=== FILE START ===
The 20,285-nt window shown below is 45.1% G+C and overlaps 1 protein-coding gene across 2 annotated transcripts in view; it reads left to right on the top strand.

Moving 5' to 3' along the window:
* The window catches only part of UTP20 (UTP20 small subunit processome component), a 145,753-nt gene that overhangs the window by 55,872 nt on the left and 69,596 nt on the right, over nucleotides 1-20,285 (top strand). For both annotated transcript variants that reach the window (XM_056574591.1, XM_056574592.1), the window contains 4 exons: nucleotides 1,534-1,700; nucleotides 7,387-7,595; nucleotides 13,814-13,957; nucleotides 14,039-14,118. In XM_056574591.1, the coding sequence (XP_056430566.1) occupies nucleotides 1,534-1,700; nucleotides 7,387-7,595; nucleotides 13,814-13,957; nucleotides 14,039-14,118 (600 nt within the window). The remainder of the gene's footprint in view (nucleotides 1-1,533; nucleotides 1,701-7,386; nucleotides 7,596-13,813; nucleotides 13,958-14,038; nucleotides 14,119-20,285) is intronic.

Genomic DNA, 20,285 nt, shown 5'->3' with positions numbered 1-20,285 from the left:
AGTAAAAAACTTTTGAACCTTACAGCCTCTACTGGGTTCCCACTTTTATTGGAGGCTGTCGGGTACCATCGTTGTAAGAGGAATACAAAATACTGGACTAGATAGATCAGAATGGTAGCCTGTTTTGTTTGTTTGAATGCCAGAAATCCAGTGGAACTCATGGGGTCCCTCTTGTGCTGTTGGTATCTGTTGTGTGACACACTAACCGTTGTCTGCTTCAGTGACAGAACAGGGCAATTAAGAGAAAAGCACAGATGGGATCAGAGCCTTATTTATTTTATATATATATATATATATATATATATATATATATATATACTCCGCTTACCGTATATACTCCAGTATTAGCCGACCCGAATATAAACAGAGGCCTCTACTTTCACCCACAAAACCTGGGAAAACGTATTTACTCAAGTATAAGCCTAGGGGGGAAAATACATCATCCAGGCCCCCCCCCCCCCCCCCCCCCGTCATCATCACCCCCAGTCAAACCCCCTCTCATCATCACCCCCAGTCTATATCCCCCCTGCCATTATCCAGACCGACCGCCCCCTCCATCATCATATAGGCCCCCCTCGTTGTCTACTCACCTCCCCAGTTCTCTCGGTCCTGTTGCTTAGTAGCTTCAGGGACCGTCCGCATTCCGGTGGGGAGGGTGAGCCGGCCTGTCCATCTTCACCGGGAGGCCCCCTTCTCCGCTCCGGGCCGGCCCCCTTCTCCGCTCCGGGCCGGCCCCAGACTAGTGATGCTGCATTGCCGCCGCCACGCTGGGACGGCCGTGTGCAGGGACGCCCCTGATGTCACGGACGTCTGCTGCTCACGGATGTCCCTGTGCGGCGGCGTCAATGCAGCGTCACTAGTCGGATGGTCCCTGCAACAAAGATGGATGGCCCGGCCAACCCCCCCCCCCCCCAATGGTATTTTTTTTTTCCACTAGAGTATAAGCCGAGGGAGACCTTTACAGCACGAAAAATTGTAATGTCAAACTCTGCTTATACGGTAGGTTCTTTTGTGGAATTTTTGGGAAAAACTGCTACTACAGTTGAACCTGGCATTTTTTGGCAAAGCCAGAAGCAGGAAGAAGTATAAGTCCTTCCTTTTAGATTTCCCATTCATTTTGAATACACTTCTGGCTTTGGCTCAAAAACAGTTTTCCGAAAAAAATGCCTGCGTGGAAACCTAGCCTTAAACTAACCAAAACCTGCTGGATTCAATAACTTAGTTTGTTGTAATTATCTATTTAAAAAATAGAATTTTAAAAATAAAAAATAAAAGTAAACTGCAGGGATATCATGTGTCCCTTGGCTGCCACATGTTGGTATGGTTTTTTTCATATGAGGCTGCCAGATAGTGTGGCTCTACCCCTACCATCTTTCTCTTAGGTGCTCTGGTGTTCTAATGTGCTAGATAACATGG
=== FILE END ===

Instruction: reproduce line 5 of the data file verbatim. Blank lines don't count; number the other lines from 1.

AGTAAAAAACTTTTGAACCTTACAGCCTCTACTGGGTTCCCACTTTTATTGGAGGCTGTCGGGTACCATCGTTGTAAGAGGAATACAAAATACTGGACTAGATAGATCAGAATGGTAGCCTGTTTTGTTTGTTTGAATGCCAGAAATCCAGTGGAACTCATGGGGTCCCTCTTGTGCTGTTGGTATCTGTTGTGTGACACACTAACCGTTGTCTGCTTCAGTGACAGAACAGGGCAATTAAGAGAAAAGCACAGATGGGATCAGAGCCTTATTTATTTTATATATATATATATATATATATATATATATATATATATACTCCGCTTACCGTATATACTCCAGTATTAGCCGACCCGAATATAAACAGAGGCCTCTACTTTCACCCACAAAACCTGGGAAAACGTATTTACTCAAGTATAAGCCTAGGGGGGAAAATACATCATCCAGGCCCCCCCCCCCCCCCCCCCCCGTCATCATCACCCCCAGTCAAACCCCCTCTCATCATCACCCCCAGTCTATATCCCCCCTGCCATTATCCAGACCGACCGCCCCCTCCATCATCATATAGGCCCCCCTCGTTGTCTACTCACCTCCCCAGTTCTCTCGGTCCTGTTGCTTAGTAGCTTCAGGGACCGTCCGCATTCCGGTGGGGAGGGTGAGCCGGCCTGTCCATCTTCACCGGGAGGCCCCCTTCTCCGCTCCGGGCCGGCCCCCTTCTCCGCTCCGGGCCGGCCCCAGACTAGTGATGCTGCATTGCCGCCGCCACGCTGGGACGGCCGTGTGCAGGGACGCCCCTGATGTCACGGACGTCTGCTGCTCACGGATGTCCCTGTGCGGCGGCGTCAATGCAGCGTCACTAGTCGGATGGTCCCTGCAACAAAGATGGATGGCCCGGCCAACCCCCCCCCCCCCCAATGGTATTTTTTTTTTCCACTAGAGTATAAGCCGAGGGAGACCTTTACAGCACGAAAAATTGTAATGTCAAACTCTGCTTATACGGTAGGTTCTTTTGTGGAATTTTTGGGAAAAACTGCTACTACAGTTGAACCTGGCATTTTTTGGCAAAGCCAGAAGCAGGAAGAAGTATAAGTCCTTCCTTTTAGATTTCCCATTCATTTTGAATACACTTCTGGCTTTGGCTCAAAAACAGTTTTCCGAAAAAAATGCCTGCGTGGAAACCTAGCCTTAAACTAACCAAAACCTGCTGGATTCAATAACTTAGTTTGTTGTAATTATCTATTTAAAAAATAGAATTTTAAAAATAAAAAATAAAAGTAAACTGCAGGGATATCATGTGTCCCTTGGCTGCCACATGTTGGTATGGTTTTTTTCATATGAGGCTGCCAGATAGTGTGGCTCTACCCCTACCATCTTTCTCTTAGGTGCTCTGGTGTTCTAATGTGCTAGATAACATGG